Greg, this is Dean again. We're agnostic in terms of what markets to which to send vessels. We review every opportunity on an EVA basis, every single one. So as the U.S. market continues to improve and if the opportunities in the U.S. are better than the opportunities in West Africa or Brazil or Mexico or wherever, we'll evaluate that on a case-by-case basis. I can say, though, that we are actively looking at bringing some vessels back to the U.S. market.

Gregory Lewis – Credit Suisse

Okay, great. And then just really one quick question on new buildings -- clearly you guys are going to be taking delivery of some good assets over the next few quarters. In thinking about that, it looked like in the fourth quarter, I guess if we were to look at the Q, it looked like there were about 16 boats that were scheduled to hit the water, and it actually ended up coming closer to 11.

When we think about that, were those primarily anchor handlers that were sort of pushed back into the first part of 2012? And is that something that we should think about as sort of a natural trend that sort of carries through over the next couple quarters -- that you take delivery of those vessels, or is there going to be a catch-up?

Dean E. Taylor

That was more than one question, Greg.

Gregory Lewis – Credit Suisse

Sorry about that.

Dean E. Taylor

Well, we had a couple of vessel cancelations that were the result of the financial condition of the shipyard. And we had -- some vessels just slipped into this quarter to be delivered, which is sort of a natural progression of things in shipyard activity from time to time. I don't know that there's any specific class to which we could point a finger and say that this class is more problematic than another class.

I think in our Q we will be pointing out that there are four vessels in a deepwater PSV class that we are having some issues with. So they may come out of our order book, depending upon the performance of the shipyard in question. But that's peculiar to one shipyard and not shipyards as a whole. So I think that, to answer to your question, there's no one specific class to which one could attribute the delay in the delivery of vessels.

Gregory Lewis – Credit Suisse

Okay, it was more just a function of one shipyard, it sounds like.

Dean E. Taylor

Well, not -- it was a function of -- we canceled two ships outright, and then the others were delays.

Gregory Lewis – Credit Suisse

Okay, perfect. Hey, guys, great quarter again. Thanks for the time.

Dean E. Taylor

Thank you, Greg.

Operator

Your next question comes from the line of Veny Aleksandrov with Pritchard Capital.

Veny Aleksandrov – Pritchard Capital Partners, LLC

Morning.

Dean E. Taylor

Good morning.

Veny Aleksandrov – Pritchard Capital Partners, LLC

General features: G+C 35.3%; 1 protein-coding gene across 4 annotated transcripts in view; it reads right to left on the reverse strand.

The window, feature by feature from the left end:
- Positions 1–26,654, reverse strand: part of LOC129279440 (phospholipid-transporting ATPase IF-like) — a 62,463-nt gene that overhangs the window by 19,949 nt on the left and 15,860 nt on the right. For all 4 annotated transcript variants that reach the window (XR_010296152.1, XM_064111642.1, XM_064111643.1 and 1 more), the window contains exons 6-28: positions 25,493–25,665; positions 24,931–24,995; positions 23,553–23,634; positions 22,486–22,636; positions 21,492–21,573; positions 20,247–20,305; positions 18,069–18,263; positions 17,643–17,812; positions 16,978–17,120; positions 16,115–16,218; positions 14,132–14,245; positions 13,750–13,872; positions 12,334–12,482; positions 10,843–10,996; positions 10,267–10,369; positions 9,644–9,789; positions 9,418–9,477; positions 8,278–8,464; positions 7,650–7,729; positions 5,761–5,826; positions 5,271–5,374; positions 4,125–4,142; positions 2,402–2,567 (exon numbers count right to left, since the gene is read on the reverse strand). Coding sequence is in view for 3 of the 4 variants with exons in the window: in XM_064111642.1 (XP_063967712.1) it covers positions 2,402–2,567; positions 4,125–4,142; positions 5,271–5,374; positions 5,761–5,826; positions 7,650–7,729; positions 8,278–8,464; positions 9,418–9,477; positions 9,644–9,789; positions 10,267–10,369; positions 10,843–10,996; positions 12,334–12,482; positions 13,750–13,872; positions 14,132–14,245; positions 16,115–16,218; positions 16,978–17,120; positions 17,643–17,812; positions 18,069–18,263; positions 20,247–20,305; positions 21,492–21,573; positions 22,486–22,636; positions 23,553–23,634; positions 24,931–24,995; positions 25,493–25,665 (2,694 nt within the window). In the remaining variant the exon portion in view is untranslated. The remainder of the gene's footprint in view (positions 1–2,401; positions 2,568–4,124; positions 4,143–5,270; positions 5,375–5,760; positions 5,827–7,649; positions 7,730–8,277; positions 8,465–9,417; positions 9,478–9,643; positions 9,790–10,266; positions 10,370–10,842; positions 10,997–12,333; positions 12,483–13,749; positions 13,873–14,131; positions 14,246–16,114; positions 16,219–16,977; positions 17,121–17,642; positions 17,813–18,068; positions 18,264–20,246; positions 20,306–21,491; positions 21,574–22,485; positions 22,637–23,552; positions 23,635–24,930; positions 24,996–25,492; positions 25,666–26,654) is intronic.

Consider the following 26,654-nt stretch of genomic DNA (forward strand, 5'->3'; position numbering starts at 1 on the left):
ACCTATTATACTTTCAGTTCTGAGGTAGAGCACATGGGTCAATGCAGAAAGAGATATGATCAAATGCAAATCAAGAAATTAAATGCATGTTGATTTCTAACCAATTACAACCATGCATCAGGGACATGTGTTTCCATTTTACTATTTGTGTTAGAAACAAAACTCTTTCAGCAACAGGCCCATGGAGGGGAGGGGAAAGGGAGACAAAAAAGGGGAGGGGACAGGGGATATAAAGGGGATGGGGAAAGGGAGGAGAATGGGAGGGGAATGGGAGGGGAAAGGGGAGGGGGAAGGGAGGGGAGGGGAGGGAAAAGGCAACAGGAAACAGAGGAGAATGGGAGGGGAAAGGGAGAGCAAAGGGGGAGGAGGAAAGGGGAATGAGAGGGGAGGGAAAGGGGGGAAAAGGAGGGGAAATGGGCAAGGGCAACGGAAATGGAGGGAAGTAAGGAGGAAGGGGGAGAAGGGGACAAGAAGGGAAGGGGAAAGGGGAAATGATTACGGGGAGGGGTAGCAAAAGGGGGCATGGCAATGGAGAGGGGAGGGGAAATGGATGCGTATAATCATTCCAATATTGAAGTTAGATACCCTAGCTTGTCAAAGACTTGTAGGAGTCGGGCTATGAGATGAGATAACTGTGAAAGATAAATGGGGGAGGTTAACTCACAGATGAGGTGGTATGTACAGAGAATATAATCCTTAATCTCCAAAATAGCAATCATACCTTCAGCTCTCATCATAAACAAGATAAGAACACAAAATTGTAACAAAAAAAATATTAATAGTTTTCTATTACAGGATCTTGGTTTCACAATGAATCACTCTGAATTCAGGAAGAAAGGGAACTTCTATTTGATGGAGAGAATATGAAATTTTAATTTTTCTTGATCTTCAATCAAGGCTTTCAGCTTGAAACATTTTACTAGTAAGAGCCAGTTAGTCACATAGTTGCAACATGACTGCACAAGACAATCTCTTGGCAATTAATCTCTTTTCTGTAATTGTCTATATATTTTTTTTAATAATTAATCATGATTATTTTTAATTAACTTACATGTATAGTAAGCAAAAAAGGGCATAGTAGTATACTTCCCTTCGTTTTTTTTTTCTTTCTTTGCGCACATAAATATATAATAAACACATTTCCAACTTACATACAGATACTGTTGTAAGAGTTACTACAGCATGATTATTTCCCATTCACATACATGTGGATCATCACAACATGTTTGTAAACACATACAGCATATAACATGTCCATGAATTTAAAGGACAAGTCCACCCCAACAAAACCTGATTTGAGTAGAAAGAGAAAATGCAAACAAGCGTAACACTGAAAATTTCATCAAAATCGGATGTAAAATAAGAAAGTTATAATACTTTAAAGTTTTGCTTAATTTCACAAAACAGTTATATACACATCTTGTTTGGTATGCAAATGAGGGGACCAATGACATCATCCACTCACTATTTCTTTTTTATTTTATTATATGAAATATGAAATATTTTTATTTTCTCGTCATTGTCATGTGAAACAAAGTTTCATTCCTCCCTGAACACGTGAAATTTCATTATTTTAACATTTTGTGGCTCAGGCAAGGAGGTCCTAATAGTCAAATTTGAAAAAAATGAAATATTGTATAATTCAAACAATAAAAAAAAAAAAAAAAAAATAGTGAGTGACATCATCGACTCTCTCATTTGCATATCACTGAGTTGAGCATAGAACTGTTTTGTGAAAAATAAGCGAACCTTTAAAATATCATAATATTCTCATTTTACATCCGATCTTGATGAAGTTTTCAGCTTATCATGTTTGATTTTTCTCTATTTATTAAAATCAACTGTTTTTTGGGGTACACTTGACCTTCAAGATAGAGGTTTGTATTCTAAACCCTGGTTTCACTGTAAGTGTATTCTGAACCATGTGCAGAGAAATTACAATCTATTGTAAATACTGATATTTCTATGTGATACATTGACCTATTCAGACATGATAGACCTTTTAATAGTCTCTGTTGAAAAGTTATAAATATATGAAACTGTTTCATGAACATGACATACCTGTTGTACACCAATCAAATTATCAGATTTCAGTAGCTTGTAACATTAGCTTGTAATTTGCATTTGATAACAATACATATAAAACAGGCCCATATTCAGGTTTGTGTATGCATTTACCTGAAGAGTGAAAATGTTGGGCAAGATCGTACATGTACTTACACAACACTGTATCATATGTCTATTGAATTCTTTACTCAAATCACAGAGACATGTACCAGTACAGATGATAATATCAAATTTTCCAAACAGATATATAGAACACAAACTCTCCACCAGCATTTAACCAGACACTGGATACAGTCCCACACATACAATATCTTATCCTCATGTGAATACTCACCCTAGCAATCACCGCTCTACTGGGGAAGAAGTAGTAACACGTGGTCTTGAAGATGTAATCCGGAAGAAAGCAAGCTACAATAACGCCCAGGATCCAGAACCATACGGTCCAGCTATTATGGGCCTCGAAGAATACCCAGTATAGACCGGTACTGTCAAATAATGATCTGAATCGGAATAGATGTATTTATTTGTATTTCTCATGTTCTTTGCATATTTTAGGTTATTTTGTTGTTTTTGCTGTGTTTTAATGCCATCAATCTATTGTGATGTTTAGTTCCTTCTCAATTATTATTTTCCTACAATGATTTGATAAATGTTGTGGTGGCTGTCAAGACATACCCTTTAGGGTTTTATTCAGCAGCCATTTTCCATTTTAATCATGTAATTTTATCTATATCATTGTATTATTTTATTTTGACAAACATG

I have a question on the crew costs. You talked about increasing crew costs next quarter because new boats are entering, but how about laboring pressure in the Gulf of Mexico and international?

Jeffrey M. Platt

We certainly see it in the U.S. where you have limited supply of mariners. People had left the industry over the last couple of years. Certainly with the new equipment coming in, there are wage pressures there. And additionally in localized markets, Brazil being one, where you have a very strong local content requirement on the vessels, and not just the vessels, the rigs, where compete -- we, like everyone else, are competing at that pool.

So that is certainly a concern. And all's we can is continue to search for new sources of mariners, step up the training program, and try to meet our requirements.

Veny Aleksandrov – Pritchard Capital Partners, LLC

Thank you. And my next question is, if you look at the day rates by new vessels and legacy traditional vessels, it seems like the traditional vessel day rates increased by a very good margin this quarter over last quarter, and the new vessels are lagging. Does it take longer for the new vessel day rates to move up since they are higher to start with?

Quinn P. Fanning

Yeah, I'm not sure I'd say that. I mean, ultimately the pricing is going to be determined by the supply/demand dynamic. And where we've seeing nice progression rates is where supply is tight, is when demand is greatest, and that's in the deepwater PSVs.

But there is an element in the older fleet of -- essentially as we flake off vessels by stacking them, those that remain in the fleet are maybe getting better utilization. And you may have two vessels that were working at sub-optimal utilization. We'll stack one. And then keep -- the rest are on average working at higher utilization. But those that remain are also the ones where there's demand for it.

And as a result, average day rates tend to move up, as does the utilization improve. But what's really driving our financial results is not utilization or rates on the older vessels because it's a small percentage of the revenue and margin contribution, meaning less than 10%. It's really the new vessels and the high utilization we're realizing today and the rate trends that we're starting to experience.